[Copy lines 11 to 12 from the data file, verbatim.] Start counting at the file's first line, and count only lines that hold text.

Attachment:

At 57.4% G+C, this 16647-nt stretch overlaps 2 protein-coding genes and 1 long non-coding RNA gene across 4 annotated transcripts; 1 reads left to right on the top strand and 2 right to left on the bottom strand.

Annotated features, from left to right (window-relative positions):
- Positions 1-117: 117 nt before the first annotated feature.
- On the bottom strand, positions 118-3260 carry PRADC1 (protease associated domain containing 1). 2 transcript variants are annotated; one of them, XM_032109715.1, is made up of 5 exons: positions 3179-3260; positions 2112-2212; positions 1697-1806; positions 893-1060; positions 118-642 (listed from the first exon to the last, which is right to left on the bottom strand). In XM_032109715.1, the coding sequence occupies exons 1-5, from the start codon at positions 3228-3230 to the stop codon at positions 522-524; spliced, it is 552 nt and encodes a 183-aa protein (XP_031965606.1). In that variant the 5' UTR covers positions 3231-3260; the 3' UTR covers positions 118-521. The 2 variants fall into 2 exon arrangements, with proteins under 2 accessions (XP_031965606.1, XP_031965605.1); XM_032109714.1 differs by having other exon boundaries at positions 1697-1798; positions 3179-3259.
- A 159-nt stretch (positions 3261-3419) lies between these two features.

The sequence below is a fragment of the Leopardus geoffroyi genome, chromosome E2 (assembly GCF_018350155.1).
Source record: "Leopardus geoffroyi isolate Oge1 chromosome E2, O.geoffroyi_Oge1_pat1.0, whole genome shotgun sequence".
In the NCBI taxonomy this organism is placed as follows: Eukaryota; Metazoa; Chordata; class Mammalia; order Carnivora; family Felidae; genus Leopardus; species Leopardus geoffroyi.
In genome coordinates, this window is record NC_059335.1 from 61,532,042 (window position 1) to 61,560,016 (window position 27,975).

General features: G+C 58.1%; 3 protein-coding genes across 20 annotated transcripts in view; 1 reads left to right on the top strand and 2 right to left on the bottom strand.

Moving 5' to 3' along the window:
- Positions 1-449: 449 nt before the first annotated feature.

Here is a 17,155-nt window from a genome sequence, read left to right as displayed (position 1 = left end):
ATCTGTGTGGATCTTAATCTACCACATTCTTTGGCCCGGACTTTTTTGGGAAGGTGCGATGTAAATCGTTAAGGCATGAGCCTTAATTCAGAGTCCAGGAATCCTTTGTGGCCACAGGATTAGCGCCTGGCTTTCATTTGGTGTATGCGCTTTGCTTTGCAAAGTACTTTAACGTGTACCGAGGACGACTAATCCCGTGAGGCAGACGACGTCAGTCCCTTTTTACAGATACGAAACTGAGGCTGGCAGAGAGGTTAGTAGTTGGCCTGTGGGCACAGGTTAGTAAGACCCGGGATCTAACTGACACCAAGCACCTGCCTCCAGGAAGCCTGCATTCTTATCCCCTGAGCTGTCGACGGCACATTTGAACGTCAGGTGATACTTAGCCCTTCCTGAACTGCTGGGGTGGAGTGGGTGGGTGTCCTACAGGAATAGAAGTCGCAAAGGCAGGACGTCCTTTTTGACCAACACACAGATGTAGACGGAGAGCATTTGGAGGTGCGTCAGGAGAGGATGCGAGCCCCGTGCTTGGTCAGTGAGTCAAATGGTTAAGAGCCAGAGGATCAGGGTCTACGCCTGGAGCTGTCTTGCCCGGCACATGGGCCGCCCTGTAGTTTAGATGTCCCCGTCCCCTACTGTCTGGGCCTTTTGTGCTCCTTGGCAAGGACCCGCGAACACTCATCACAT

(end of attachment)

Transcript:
Moving 5' to 3' along the window:
- Positions 1-449: 449 nt before the first annotated feature.